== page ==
- Any crypto profits and losses for a non-incorporated business should be recorded into accounts, with income tax applied.
- Any crypto profit or loss incurred is subject to corporation tax
Investing in crypto
Of course, many businesses are also involved in investing and trading crypto. The nature of these dealings is an important tax consideration. Whether the business is an active or passive investor is important as the potential tax liability is significantly different. As a guide, a purchase of a few coins you hang on to is the action of a passive investor. Buying several different coins and selling them is the action of an active, trading investor.
Advice from advisors
Because HMRC considers each situation on a case by case basis, tax advisors must do the same while being guided by the aim of helping your business avoid a tax bill some time down the line. Sadly, a large proportion of accountants and tax advisors know little about the crypto landscape and prefer to steer clear of advising.
Amidst all the vagaries of crypto tax, businesses face another obstacle – working out crypto gains and losses. They lack both the accounting tools and the crypto-specific accounting knowledge. This leads to the cobbling together of inaccurate figures, or even failing to report altogether.
Unlike other traditional assets, cryptocurrencies are known for their volatility which makes it much harder to manually factor in the value of each incoming Bitcoin and the increase or decrease in its price over a period of time.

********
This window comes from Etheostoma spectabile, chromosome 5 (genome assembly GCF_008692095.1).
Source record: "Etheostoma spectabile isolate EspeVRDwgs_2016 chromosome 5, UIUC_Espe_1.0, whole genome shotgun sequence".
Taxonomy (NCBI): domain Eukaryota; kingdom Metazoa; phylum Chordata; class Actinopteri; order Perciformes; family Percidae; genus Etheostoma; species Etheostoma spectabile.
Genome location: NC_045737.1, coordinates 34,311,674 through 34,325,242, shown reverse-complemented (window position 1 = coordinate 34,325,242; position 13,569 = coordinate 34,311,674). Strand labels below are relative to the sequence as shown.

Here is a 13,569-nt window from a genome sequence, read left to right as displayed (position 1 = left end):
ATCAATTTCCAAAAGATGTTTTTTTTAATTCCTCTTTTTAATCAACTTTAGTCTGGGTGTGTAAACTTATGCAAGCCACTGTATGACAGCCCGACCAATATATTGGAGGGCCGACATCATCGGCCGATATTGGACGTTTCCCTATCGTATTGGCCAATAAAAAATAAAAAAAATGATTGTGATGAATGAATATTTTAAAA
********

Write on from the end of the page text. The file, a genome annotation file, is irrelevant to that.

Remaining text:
Conventional bookkeeping products and services are no good for calculating the gains and losses incurred by digital currency transactions and holdings. Spreadsheets simply don’t cut it, especially with hundreds of trades to account for (often by accounting teams with limited experience of the crypto environment). But the right software is designed to track and make cost-basis calculations by directly pulling the transaction-related information from the blockchain. The processed calculations are then added to tax forms, making it easier to file returns.
Shades of grey
No matter how accomplished a piece of crypto-specific taxation software is, the vagaries in the law remain. As providers of a crypto tax software solution, my company has been forced to approach the many grey areas of tax laws with a focus on reasonableness, defensibility, and consistency.
Although not explicitly spelled out in the guidelines, specific identification of each piece of digital asset received should be tracked from receipt to disposition as it is moved from wallet-to-wallet or from exchange-to-exchange. Crypto-specific software capable of specific identification is the only way to irrefutably account for income, gains, and losses that may be independently verified by auditors. This is key for businesses – the surefire way to maintain a defendable position.
In all commercial transactions the focus of laws should be certainty. Unfortunately, certainty is lacking when its comes to the UK’s cryptocurrency taxes. And let’s be honest, in this fast-moving world of digital currencies, it might be a long time before any significant degree of clarity arrives. Until it does, the right accountancy software will keep businesses on track for compliance.
Sean Ryan, Perry Woodin, Founders, NODE 40
Image Credit: Make-Someones-Day / Pixabay